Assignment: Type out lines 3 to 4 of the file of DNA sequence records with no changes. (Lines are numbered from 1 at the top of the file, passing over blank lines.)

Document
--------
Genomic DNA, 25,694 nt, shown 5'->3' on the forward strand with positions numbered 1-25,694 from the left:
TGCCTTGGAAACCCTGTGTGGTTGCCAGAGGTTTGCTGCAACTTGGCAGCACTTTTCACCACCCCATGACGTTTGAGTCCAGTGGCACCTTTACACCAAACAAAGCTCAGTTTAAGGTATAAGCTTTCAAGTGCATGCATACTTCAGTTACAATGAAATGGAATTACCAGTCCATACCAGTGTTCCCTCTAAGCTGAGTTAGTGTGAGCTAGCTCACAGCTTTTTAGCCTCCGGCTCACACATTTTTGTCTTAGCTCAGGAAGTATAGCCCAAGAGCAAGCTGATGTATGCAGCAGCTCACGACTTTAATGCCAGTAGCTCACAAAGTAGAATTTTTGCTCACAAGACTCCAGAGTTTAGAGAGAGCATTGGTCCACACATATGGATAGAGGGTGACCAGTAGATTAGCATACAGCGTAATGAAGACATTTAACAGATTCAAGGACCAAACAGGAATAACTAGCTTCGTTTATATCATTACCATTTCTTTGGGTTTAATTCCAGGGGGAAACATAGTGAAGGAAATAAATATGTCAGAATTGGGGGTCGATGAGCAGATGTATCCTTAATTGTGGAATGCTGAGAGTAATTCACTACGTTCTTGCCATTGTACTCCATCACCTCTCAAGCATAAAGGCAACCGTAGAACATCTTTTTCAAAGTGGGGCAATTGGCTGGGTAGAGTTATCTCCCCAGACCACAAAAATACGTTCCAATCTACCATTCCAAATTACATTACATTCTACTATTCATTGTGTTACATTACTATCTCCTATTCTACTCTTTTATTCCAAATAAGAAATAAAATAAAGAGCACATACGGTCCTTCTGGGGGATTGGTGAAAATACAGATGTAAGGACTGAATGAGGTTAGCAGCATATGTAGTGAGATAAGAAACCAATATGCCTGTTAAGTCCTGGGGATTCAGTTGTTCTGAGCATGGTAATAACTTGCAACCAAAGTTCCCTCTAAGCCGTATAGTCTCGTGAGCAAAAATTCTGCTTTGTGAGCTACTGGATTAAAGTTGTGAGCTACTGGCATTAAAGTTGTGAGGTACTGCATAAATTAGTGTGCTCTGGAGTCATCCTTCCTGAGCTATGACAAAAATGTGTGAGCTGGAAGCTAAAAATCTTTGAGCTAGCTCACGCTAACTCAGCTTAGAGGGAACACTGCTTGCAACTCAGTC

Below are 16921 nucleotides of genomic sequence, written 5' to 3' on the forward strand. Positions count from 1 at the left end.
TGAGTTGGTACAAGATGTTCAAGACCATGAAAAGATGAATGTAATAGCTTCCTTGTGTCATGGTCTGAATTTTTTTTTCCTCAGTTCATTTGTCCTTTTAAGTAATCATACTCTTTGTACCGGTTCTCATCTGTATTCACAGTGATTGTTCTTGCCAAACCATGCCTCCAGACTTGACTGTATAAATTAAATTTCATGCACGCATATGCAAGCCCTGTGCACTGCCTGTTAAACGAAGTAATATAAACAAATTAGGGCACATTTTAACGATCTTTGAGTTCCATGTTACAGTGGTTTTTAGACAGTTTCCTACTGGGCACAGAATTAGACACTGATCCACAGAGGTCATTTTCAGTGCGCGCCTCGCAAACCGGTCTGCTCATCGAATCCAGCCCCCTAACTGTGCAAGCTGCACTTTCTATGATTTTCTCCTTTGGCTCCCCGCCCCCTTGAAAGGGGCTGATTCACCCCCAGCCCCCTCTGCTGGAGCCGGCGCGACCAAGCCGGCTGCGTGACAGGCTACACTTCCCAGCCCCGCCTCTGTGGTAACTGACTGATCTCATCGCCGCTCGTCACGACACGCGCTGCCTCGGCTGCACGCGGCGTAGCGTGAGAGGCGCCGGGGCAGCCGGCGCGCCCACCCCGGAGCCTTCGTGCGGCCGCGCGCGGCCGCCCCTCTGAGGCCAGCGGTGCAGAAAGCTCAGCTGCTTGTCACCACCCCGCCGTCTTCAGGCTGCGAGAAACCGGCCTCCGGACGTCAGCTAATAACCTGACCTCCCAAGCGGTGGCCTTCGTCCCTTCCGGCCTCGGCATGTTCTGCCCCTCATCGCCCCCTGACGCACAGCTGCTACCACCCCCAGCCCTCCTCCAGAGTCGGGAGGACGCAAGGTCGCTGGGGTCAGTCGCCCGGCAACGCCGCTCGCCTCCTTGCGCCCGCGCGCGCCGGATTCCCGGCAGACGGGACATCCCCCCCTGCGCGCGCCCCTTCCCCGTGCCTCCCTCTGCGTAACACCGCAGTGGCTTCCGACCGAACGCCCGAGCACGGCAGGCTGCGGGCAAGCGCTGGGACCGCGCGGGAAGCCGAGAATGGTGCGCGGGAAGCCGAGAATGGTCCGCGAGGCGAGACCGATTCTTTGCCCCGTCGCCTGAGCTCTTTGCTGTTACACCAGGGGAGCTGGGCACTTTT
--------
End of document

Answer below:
Below are 16921 nucleotides of genomic sequence, written 5' to 3' on the forward strand. Positions count from 1 at the left end.
TGAGTTGGTACAAGATGTTCAAGACCATGAAAAGATGAATGTAATAGCTTCCTTGTGTCATGGTCTGAATTTTTTTTTCCTCAGTTCATTTGTCCTTTTAAGTAATCATACTCTTTGTACCGGTTCTCATCTGTATTCACAGTGATTGTTCTTGCCAAACCATGCCTCCAGACTTGACTGTATAAATTAAATTTCATGCACGCATATGCAAGCCCTGTGCACTGCCTGTTAAACGAAGTAATATAAACAAATTAGGGCACATTTTAACGATCTTTGAGTTCCATGTTACAGTGGTTTTTAGACAGTTTCCTACTGGGCACAGAATTAGACACTGATCCACAGAGGTCATTTTCAGTGCGCGCCTCGCAAACCGGTCTGCTCATCGAATCCAGCCCCCTAACTGTGCAAGCTGCACTTTCTATGATTTTCTCCTTTGGCTCCCCGCCCCCTTGAAAGGGGCTGATTCACCCCCAGCCCCCTCTGCTGGAGCCGGCGCGACCAAGCCGGCTGCGTGACAGGCTACACTTCCCAGCCCCGCCTCTGTGGTAACTGACTGATCTCATCGCCGCTCGTCACGACACGCGCTGCCTCGGCTGCACGCGGCGTAGCGTGAGAGGCGCCGGGGCAGCCGGCGCGCCCACCCCGGAGCCTTCGTGCGGCCGCGCGCGGCCGCCCCTCTGAGGCCAGCGGTGCAGAAAGCTCAGCTGCTTGTCACCACCCCGCCGTCTTCAGGCTGCGAGAAACCGGCCTCCGGACGTCAGCTAATAACCTGACCTCCCAAGCGGTGGCCTTCGTCCCTTCCGGCCTCGGCATGTTCTGCCCCTCATCGCCCCCTGACGCACAGCTGCTACCACCCCCAGCCCTCCTCCAGAGTCGGGAGGACGCAAGGTCGCTGGGGTCAGTCGCCCGGCAACGCCGCTCGCCTCCTTGCGCCCGCGCGCGCCGGATTCCCGGCAGACGGGACATCCCCCCCTGCGCGCGCCCCTTCCCCGTGCCTCCCTCTGCGTAACACCGCAGTGGCTTCCGACCGAACGCCCGAGCACGGCAGGCTGCGGGCAAGCGCTGGGACCGCGCGGGAAGCCGAGAATGGTGCGCGGGAAGCCGAGAATGGTCCGCGAGGCGAGACCGATTCTTTGCCCCGTCGCCTGAGCTCTTTGCTGTTACACCAGGGGAGCTGGGCACTTTT